This article is outdated. (December 2014)
The Parliament of the Republic of Moldova (Parlamentul Republicii Moldova) is a unicameral assembly with 101 seats. Its members are elected by popular vote every 4 years. The parliament then elects a president, who functions as the head of state. The president appoints a prime minister as head of government who in turn assembles a cabinet, both subject to parliamentary approval.
The Parliament staff ensures an organizational, informational and technological assistance to activity of the Parliament, the Standing Bureau, standing committees, parliamentary factions and of deputies. The structure and the personal record of the parliament staff are approved by the Parliament.
According to the Constitution of Moldova (1994), the Parliament is the supreme representative organ and the single legislative authority of the state. The right of legislative initiative belongs to the Members of Parliament, to the Speaker (excepting proposals to revise the Constitution) and to the Government. In exercise of this right MPs and the President of the state present to Parliament draft papers and legislative proposals, while the Government presents draft papers.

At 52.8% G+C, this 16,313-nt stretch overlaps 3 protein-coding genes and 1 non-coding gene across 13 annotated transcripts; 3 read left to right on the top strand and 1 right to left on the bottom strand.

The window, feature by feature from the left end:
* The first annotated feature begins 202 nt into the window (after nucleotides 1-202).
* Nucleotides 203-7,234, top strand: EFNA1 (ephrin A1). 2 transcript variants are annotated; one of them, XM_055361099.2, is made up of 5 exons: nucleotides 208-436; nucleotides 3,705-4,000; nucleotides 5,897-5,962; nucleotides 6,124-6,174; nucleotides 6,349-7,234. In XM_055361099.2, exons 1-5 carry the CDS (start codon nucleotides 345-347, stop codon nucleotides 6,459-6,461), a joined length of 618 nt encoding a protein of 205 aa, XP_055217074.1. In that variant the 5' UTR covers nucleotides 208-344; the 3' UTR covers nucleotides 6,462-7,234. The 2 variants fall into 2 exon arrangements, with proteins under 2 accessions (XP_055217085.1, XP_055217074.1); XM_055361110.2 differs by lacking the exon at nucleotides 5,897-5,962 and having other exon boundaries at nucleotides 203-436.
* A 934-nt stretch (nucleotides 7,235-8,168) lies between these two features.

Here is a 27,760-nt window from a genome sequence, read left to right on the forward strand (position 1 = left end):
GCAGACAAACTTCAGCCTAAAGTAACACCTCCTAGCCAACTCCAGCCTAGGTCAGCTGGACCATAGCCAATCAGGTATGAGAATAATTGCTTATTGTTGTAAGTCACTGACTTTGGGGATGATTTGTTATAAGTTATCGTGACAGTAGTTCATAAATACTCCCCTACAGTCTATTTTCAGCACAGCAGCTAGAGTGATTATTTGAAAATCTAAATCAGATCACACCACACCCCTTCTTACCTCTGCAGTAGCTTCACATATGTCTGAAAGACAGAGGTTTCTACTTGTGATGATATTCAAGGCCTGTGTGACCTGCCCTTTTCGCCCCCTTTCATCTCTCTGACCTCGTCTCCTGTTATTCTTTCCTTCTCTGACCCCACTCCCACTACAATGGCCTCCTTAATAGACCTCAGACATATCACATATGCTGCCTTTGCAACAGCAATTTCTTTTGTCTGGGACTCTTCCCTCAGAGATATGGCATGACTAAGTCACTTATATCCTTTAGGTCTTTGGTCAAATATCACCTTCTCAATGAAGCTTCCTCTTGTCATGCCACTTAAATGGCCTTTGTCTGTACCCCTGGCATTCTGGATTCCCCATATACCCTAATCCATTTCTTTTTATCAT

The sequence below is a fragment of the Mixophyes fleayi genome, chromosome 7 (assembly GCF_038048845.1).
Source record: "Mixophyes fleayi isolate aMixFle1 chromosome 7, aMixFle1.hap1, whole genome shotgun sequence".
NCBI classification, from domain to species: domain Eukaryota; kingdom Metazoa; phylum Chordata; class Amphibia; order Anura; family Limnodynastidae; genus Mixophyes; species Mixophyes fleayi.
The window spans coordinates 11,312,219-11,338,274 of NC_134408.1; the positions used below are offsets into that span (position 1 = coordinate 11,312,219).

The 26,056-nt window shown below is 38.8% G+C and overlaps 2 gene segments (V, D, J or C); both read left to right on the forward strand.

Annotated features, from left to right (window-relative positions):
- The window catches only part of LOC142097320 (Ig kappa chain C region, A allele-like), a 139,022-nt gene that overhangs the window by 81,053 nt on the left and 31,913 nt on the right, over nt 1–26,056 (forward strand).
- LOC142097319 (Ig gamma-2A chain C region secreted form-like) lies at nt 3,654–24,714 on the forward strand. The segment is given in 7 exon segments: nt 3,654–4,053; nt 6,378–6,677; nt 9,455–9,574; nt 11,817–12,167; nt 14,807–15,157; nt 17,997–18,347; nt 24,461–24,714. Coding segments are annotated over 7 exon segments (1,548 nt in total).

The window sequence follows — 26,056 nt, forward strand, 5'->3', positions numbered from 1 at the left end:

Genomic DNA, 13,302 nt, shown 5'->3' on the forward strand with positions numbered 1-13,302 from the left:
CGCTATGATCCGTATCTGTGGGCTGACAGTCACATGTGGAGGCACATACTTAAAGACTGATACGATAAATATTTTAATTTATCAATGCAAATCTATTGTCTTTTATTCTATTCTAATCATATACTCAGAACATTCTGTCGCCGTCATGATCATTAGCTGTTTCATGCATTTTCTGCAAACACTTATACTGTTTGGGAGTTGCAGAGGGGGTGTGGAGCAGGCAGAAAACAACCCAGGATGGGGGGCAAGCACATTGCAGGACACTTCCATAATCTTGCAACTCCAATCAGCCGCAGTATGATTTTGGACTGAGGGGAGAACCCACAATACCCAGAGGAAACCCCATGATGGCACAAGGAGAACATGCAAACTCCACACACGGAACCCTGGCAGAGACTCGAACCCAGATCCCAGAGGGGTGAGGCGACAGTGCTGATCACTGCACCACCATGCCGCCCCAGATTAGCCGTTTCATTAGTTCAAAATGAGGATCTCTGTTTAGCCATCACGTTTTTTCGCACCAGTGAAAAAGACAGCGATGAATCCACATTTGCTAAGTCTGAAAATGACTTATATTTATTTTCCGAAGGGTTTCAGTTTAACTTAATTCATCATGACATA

Structure of former legislatures
Presidents of the Parliament of Moldova
- Alexandru Moșanu September 4, 1990 - February 2, 1993
- Petru Lucinschi February 4, 1993 - January 9, 1997
- Dumitru Moțpan March 5, 1997 - April 23, 1998
- Dumitru Diacov April 23, 1998 - March 20, 2001
- Eugenia Ostapciuc March 20, 2001 - March 24, 2005
- Marian Lupu March 24, 2005 - May 5, 2009
- Ivan Călin (Acting) May 5, 2009 - May 12, 2009
- Vladimir Voronin May 12, 2009 - August 28, 2009
- Mihai Ghimpu August 28, 2009 - December 28, 2010
- Marian Lupu December 30, 2010 - April 25, 2013
- Liliana Palihovici (Acting) April 25, 2013 - May 30, 2013
- Igor Corman May 30, 2013 - January 23, 2015
- Andrian Candu January 23, 2015 - present
The Parliament Building was formerly the meeting place of the Central Committee of the Moldovan branch of the Communist Party of the Soviet Union. It is located on Stephen the Great Boulevard formerly known as Lenin Boulevard. The architects were Alexander Cerdanțev and Grigore Bosenco. The building was damaged during civil unrest in 2009 and repairs were carried out in 2012 and 2013. Parliament moved back into the restored building in February 2014.
Stephen the Great Boulevard